The Effect of Low Earth Orbit Atomic Oxygen Exposure on Phenylphosphine Oxide-Containing Polymers
- Connell, John W.
- Physical Description:
- 1 electronic document
- Restrictions on Access:
- Unclassified, Unlimited, Publicly available.
- Thin films of phenylphosphine oxide-containing polymers were exposed to low Earth orbit aboard a space shuttle flight (STS-85) as part of flight experiment designated Evaluation of Space Environment and Effects on Materials (ESEM). This flight experiment was a cooperative effort between the NASA Langley Research Center (LaRC) and the National Space Development Agency of Japan (NASDA). The thin film samples described herein were part of an atomic oxygen exposure experiment (AOE) and were exposed to primarily atomic oxygen (~1 X 1019 atoms/cm2). The thin film samples consisted of three phosphine oxide containing polymers (arylene ether, benzimidazole and imide). Based on post-flight analyses using atomic force microscopy, X-ray photoelectron spectroscopy, and weight loss data, it was found that atomic oxygen exposure of these materials efficiently produces a phosphate layer at the surface of the samples. This layer provides a barrier towards further attack by AO. Consequently, these materials do not exhibit linear erosion rates which is in contrast with most organic polymers. Qualitatively, the results obtained from these analyses compare favorably with those obtained from samples exposed to atomic oxygen and or oxygen plasma in ground based exposure experiments. The results of the low Earth orbit atomic oxygen exposure on these materials will be compared with those of ground based exposure to AO.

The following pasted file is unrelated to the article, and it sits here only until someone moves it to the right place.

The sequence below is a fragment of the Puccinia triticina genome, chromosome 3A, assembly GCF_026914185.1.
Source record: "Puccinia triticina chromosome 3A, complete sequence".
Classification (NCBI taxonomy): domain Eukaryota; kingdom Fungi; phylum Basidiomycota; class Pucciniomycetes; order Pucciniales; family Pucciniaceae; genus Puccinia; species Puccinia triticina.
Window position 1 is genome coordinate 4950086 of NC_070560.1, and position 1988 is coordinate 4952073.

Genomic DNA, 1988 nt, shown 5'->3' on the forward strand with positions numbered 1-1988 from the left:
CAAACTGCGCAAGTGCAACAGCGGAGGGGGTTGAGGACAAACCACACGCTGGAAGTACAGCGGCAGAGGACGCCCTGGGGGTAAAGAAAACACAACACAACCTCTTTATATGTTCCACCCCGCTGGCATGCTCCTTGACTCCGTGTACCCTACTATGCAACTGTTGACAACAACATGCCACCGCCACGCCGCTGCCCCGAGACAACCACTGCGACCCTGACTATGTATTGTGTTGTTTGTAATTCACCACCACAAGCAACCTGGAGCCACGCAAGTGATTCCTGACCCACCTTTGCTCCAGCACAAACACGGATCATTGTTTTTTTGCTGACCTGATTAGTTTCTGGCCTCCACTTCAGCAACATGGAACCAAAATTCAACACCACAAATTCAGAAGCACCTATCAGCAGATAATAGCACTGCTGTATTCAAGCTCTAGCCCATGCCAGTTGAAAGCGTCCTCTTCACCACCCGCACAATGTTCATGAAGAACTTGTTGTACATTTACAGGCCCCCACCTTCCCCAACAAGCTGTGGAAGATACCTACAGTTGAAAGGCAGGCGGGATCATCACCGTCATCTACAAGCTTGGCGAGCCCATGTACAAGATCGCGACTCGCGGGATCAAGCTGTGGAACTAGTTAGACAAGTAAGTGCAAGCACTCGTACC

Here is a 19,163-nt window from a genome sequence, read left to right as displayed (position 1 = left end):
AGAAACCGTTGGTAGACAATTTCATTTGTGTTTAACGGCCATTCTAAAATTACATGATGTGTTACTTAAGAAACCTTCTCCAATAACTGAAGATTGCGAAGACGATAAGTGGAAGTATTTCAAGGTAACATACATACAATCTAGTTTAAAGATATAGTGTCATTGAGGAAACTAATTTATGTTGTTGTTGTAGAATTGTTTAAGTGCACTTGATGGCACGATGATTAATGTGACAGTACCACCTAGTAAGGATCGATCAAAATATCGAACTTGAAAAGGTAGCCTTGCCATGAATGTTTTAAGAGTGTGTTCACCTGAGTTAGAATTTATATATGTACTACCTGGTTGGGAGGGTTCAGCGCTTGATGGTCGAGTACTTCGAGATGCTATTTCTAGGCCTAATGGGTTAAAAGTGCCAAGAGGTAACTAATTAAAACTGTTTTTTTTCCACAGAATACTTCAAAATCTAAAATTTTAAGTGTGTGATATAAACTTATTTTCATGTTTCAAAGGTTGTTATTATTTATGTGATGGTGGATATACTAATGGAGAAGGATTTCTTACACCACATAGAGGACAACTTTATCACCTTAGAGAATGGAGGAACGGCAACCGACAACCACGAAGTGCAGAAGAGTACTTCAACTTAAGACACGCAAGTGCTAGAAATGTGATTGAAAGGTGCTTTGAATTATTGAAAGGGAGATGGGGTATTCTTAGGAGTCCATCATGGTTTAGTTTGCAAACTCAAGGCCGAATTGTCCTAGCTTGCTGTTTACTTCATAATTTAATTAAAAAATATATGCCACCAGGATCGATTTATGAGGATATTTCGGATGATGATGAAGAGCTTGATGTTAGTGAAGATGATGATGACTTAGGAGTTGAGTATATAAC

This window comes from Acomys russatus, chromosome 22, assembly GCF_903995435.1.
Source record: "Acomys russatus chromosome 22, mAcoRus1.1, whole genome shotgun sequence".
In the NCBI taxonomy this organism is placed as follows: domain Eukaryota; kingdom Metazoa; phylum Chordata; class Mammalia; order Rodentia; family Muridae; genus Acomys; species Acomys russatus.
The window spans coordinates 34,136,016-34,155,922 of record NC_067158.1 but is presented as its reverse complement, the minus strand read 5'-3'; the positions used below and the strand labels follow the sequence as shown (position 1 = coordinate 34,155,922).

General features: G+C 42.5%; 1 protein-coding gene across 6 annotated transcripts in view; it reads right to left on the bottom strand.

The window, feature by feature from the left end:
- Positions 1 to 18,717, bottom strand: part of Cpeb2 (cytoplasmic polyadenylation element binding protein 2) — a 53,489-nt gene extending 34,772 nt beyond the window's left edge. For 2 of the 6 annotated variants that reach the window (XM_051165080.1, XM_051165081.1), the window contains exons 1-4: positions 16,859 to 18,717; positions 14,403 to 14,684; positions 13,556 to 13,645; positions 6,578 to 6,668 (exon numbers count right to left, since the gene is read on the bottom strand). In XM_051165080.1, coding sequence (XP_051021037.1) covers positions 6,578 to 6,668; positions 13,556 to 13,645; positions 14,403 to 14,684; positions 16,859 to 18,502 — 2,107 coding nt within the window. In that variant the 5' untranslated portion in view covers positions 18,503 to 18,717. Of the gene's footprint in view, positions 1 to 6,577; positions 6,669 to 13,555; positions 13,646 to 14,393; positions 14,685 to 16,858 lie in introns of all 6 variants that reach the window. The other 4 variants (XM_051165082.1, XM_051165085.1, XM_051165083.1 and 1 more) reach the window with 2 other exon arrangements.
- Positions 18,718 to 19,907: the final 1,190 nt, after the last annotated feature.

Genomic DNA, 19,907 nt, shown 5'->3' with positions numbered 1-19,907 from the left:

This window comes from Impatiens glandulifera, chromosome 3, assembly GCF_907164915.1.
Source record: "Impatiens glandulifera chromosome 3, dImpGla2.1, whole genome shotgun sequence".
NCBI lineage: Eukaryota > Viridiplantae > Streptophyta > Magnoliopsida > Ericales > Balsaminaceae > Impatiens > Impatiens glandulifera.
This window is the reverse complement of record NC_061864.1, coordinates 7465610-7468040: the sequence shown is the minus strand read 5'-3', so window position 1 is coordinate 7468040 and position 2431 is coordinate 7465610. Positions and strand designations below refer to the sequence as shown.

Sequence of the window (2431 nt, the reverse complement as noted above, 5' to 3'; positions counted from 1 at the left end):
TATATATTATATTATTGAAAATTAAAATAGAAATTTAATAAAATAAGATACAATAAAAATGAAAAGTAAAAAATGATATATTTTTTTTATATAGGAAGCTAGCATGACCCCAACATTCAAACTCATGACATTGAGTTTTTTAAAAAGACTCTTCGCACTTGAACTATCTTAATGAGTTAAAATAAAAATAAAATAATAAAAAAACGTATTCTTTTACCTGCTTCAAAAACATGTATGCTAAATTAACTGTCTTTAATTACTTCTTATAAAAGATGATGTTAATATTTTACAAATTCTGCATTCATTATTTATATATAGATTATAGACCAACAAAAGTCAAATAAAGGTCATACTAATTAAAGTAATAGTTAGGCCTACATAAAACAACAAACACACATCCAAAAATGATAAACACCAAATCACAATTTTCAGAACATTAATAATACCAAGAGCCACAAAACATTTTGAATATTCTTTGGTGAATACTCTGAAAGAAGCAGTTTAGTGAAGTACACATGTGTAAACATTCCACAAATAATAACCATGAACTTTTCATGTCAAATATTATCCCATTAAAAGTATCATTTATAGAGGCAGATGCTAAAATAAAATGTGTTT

- NASA Technical Reports Server (NTRS) Collection.
- Document ID: 20040086991.
- No Copyright.
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